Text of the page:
Sarah E. Goode was one of the first African-American women to get a US patent. Working in her furniture store, she recognized a need for a multi-use bed and through hard work, ingenuity, and determination, invented her unique cupboard bed. She built more than a piece of furniture. She built a life far away from slavery, a life where her sweet dreams could come true.
Earn by promoting books
Earn money by sharing your favorite books through our Affiliate program.Become an affiliate
About the Author
"Readers meet a forward-thinking woman whose name ought to be widely known but isn't. Sarah E. Goode was born a slave, the daughter of a skilled free carpenter who 'could build anything.' Sarah acquired her father's woodcraft skills, and, after emancipation, she moved to Chicago, met and married African-American stair builder Archibald Goode, started a family, and realized her dream of owning her own furniture store. Working alongside Archibald, she fashioned a piece of furniture that would make efficient use of space for her customers whose big families were crammed into small living quarters. A desk by day, Sarah's cabinet bed unfolded into a bed at night. Her first attempt to secure a patent failed because others had already patented components of her design, but with some legal help and revisions to her application, she received the patent for her cabinet bed in 1885, becoming the first African-American woman to be granted a patent. The succinctness with which Kirkfield tells this story emphasizes Goode's drive to succeed despite obstacles. The illustrations, which have a smooth, digital patina, show her strength and resolve to build something that was both aesthetically pleasing and functional. The presence of her children also suggests that she passed her skills on to them. An author's note provides further historical context and explains a patent. Sarah Goode: a name well worth knowing and celebrating."--Kirkus Reviews--Journal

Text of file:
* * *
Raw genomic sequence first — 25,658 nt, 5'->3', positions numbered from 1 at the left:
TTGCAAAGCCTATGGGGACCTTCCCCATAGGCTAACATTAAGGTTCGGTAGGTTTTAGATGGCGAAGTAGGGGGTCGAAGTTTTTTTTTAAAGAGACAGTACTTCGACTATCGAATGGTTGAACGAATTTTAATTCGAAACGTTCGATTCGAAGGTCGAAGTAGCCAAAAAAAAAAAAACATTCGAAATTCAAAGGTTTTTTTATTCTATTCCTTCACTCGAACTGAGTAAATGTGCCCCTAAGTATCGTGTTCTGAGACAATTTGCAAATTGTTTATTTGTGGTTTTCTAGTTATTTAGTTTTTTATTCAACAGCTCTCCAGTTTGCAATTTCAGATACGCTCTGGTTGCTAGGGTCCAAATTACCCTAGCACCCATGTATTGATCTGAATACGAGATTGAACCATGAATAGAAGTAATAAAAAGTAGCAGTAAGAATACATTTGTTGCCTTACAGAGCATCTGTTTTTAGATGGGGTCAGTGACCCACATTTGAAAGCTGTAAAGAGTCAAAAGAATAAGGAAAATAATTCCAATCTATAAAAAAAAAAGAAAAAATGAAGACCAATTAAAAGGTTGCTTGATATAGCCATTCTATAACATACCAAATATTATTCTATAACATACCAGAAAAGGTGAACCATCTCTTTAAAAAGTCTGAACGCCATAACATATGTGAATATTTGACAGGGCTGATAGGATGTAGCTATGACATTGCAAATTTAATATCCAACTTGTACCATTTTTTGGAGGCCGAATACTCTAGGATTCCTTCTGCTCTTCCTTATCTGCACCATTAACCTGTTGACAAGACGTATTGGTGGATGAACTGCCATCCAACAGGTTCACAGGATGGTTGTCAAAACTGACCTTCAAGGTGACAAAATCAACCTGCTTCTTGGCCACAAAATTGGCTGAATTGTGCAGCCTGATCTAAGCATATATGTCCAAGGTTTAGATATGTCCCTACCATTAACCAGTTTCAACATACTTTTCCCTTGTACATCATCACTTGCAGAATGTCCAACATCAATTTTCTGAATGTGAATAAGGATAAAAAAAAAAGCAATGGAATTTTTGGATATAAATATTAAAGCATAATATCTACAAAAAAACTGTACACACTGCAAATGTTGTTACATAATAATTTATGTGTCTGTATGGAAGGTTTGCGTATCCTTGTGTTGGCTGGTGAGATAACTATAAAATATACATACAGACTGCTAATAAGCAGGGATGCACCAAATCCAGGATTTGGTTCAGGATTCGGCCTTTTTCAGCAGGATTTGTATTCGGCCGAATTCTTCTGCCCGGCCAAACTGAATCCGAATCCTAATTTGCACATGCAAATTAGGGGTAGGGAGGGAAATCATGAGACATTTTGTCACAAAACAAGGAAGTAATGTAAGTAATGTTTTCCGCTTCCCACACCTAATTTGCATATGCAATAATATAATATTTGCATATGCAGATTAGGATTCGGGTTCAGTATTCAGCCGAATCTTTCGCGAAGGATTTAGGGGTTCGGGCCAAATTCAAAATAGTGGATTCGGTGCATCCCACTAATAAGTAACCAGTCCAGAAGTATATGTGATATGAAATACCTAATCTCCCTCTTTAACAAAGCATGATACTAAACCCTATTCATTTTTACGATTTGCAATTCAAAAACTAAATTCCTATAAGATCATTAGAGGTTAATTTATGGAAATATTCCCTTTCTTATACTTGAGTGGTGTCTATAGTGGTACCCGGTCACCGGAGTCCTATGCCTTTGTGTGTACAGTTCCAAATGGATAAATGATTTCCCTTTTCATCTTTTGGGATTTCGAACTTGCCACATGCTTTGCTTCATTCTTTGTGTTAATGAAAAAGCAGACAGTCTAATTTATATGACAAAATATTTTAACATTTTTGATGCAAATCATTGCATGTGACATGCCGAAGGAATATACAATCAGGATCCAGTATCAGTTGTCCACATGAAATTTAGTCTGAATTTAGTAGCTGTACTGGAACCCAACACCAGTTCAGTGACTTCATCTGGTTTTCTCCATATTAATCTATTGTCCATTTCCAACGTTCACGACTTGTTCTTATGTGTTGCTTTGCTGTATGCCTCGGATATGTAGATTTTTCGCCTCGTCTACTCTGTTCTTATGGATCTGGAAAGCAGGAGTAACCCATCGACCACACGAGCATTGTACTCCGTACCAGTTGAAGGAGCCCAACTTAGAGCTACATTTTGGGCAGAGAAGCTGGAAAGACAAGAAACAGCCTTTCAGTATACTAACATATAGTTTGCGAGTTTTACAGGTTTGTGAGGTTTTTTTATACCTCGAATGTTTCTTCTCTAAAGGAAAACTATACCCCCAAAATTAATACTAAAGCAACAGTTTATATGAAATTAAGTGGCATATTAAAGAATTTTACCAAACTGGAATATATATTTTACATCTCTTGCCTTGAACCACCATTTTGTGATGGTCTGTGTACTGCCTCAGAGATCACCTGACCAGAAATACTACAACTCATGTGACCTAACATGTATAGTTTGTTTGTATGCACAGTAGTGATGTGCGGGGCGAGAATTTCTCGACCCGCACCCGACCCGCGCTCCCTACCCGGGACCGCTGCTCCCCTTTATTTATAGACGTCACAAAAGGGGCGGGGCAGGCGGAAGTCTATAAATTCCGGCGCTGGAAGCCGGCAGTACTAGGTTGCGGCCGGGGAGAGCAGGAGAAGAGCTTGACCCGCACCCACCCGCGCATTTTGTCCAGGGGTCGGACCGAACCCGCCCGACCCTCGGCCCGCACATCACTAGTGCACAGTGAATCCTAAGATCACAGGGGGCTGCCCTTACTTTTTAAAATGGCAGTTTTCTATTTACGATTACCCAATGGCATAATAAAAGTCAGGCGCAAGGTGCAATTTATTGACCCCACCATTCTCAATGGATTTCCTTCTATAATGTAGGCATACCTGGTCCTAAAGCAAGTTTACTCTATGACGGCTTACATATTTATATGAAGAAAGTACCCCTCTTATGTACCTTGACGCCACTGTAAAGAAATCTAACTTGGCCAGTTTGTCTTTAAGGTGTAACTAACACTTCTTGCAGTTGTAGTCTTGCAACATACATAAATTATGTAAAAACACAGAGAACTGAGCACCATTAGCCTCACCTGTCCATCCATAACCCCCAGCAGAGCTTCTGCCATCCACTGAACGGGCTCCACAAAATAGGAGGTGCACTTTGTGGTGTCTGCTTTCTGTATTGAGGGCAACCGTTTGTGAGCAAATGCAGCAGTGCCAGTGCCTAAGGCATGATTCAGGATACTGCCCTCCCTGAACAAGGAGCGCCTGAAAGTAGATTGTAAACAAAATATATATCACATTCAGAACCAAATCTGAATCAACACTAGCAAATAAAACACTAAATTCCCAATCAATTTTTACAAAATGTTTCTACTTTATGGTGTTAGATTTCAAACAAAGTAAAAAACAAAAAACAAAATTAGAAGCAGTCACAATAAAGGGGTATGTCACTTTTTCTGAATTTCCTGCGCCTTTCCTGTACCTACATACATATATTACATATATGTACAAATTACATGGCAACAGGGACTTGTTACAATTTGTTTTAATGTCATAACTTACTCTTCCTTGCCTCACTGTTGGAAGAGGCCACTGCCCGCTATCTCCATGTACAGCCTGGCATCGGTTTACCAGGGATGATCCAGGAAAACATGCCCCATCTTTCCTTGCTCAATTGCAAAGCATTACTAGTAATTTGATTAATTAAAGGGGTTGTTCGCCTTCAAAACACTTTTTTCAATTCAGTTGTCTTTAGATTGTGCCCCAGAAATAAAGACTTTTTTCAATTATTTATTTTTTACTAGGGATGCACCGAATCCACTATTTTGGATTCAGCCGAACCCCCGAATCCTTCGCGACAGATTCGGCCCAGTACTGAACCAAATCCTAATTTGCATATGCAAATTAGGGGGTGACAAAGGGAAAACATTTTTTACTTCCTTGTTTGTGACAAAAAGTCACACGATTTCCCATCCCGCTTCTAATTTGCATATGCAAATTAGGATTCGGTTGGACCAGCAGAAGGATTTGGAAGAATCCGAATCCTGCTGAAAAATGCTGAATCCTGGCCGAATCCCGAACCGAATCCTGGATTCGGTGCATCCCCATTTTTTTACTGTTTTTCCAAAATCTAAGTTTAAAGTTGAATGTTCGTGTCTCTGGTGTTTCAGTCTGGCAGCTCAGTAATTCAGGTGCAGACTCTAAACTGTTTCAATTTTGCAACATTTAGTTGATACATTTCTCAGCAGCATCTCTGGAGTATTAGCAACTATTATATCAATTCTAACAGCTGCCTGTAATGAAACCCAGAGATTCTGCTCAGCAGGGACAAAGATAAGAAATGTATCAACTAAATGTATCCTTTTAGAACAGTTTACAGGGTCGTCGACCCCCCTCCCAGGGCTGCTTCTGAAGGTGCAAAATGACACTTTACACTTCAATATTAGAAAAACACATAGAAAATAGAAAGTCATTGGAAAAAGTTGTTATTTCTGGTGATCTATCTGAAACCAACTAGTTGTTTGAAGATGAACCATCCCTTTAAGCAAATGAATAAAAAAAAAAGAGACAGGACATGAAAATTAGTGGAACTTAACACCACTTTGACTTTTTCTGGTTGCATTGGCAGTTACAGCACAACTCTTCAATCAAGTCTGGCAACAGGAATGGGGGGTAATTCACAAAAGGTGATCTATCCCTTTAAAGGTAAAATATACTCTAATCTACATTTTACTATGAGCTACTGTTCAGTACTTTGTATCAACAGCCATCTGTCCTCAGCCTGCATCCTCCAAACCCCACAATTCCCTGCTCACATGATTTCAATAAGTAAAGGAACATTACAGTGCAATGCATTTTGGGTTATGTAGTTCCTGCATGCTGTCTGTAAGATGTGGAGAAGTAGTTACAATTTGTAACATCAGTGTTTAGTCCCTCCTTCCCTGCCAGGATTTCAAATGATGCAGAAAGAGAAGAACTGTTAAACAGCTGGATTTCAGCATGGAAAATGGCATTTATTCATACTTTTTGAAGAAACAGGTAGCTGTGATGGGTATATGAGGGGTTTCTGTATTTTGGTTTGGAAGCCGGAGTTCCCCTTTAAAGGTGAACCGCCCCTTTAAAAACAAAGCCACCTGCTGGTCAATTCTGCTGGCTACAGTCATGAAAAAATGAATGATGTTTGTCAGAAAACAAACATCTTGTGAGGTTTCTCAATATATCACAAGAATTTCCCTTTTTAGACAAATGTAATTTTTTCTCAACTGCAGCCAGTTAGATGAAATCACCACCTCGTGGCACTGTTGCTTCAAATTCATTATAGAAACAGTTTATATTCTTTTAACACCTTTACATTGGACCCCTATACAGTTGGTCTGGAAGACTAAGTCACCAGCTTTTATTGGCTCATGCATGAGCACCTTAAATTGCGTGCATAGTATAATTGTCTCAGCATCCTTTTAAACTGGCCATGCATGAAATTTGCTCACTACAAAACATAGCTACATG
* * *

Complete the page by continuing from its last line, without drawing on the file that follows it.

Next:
"Sarah E. Goode isn't a well-known name, but she is worthy of attention. Originally enslaved, Goode moved to Chicago after the abolition of slavery and started a furniture store. She considered how to meet the needs of her poorer customers who didn't have a lot of space for fancy furniture. Already a businesswoman, she was ready to add inventor to her list of accomplishments. Creating a desk that folded out into a bed didn't come easily, but Goode was determined to succeed. She knew she had a worthwhile product and was ready to make it her own. Unfortunately, her patent was rejected. Not one to relinquish her dreams, she kept working on her invention until she was finally awarded Patent #322,177, becoming one of the first African American women to be awarded a U.S. patent. Rich back matter provides the opportunity for further study and discussion. A time line of Goode's life shows that the book required tremendous research, with data gathered from various census records and even newspaper advertisements. A time line of other African American female patent holders includes women such as Mary Anderson (who received a patent for windshield wipers in 1903) and Madeline Turner (who received a patent for a fruit press in 1905). VERDICT A great addition to biography and history collections, this title offers a fascinating glimpse into the life of a little-known trailblazer."--School Library Journal--Journal
"Sarah E. Goode, who was among the first African-American women to receive a patent, began her life as an enslaved person: 'Before the Civil War, Sarah obeyed her owner. Hurry up. Eyes down. Don't speak.' Following the Emancipation Proclamation, Goode moves to Chicago, where she marries a stair builder, has children, and opens a furniture store. Necessity is the mother of invention: when families approach her seeking furniture for small spaces, Goode conceives 'a new kind of bed that folded up when it wasn't being used, ' Kirkfield writes. After designing and building a successful prototype--a bed that folds into a cabinet--Goode faces another hurdle: seeking a patent approval as a woman of color, a feat she achieves. Ewald illustrates the story's people and objects elegantly using shadow and light. Kirkfield's back matter offers a timeline and additional biographical information on this tenacious, innovative inventor. Ages 8-9."--Publishers Weekly--Journal